Section 6 Notification of Cybersecurity Event

The Licensee shall notify the Commissioner of the cybersecurity event promptly within 72 hours.  The criteria for such a notification is as follows:

  • The state is the home state of the insurer or producer
  • The Licensee believes that the Nonpublic Information involved relates to 250 or more consumers residing in this state
  • The event results in either of the following:
    • a cybersecurity event impacting the Licensee of which notice is required to be provided to any government body, self-regulatory agency or any other supervisory body pursuant to any state or federal law or,
    • a cybersecurity event that is reasonably likely to materially harm any consumer residing in this state or any material part of the normal operations of the Licensee

The Licensee shall provide as much of following information as possible in electronic form as directed by the Commissioner, update and supplement the initial and any subsequent notifications to the Commissioner concerning Cybersecurity Events, providing:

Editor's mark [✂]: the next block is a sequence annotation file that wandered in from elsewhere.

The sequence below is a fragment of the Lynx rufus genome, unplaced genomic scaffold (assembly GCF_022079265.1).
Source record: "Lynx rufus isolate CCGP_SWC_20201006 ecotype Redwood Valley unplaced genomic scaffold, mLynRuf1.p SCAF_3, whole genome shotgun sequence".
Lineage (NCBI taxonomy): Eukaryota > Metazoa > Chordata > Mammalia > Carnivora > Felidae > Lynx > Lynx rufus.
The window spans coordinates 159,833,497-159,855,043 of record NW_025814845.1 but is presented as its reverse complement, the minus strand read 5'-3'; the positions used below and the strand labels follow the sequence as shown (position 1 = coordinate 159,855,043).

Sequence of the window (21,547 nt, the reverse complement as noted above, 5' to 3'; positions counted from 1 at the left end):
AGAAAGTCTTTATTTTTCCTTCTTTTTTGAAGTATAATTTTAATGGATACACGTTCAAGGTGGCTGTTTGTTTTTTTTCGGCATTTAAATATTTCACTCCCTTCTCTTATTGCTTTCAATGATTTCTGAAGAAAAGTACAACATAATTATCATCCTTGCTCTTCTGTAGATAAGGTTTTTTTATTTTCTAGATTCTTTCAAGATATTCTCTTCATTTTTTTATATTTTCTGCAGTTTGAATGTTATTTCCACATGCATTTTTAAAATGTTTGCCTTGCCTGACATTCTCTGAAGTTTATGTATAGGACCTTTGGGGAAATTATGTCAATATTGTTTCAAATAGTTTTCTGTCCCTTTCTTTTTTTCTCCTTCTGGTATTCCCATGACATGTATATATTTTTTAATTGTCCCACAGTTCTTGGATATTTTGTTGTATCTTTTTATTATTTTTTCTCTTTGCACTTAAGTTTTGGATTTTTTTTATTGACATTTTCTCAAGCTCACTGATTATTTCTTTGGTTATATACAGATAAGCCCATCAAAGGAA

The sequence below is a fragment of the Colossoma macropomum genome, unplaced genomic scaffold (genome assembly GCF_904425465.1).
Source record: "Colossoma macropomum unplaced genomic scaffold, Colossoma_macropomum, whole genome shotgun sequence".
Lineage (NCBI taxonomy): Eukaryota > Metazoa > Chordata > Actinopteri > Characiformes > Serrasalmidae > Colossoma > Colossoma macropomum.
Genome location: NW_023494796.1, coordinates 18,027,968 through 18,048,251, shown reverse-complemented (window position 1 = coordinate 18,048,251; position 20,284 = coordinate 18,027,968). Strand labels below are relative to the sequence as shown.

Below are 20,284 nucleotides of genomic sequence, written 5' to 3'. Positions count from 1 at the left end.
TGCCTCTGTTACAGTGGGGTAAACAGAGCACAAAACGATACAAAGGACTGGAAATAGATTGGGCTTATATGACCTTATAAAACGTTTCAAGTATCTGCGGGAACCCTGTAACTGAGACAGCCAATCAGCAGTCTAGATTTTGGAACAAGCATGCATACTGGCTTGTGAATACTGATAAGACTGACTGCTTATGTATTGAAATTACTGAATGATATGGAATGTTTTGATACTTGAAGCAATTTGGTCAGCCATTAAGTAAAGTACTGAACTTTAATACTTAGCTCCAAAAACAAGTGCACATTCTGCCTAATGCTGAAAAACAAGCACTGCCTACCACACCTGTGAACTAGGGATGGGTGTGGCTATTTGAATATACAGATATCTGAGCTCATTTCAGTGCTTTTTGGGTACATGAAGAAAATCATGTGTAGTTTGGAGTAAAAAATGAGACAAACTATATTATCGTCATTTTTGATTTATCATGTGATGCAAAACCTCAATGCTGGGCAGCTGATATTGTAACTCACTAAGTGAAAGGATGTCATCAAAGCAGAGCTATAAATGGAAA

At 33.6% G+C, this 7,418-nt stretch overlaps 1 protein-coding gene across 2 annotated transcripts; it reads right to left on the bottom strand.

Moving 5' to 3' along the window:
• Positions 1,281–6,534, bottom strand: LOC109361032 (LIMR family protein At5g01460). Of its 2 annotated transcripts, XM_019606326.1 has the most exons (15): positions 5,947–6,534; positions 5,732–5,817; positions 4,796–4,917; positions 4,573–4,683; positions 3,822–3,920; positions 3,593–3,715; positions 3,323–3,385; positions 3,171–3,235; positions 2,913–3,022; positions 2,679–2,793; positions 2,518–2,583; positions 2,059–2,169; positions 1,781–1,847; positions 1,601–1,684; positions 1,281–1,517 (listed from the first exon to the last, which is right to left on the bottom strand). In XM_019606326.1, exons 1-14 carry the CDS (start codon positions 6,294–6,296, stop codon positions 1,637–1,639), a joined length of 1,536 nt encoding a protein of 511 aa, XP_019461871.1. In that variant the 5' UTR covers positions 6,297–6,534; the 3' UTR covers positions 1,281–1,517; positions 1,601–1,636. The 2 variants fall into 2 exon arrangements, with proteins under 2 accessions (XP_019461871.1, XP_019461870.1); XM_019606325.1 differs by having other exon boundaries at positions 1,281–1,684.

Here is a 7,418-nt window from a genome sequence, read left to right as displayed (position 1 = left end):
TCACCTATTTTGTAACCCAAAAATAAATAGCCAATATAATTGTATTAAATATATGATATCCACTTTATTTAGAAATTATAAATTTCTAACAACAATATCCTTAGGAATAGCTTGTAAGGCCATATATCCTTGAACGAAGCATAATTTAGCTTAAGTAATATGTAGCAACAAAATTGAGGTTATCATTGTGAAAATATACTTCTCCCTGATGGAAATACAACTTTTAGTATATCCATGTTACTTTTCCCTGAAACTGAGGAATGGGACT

• Date of event
  • A description of how the information was exposed, lost, stolen, or breached
  • How the event was discovered
  • Whether any lost, stolen, or breached information has been recovered and how the recovery was performed the identity of the source of the cybersecurity event
  • Whether the Licensee has filed a police report or has notified any regulatory, government, or law enforcement agencies
  • A description of the sensitive information that was accessed without authorization. This sensitive information includes data elements such as medical information, financial information or other information allowing identification of the consumer
  • The time the Information System was compromised by the Cybersecurity Event
  • The Licensee shall provide the best estimate for the total number of consumers affected by the Cybersecurity Event in the state in the initial report to the Commissioner and update this estimate with each subsequent report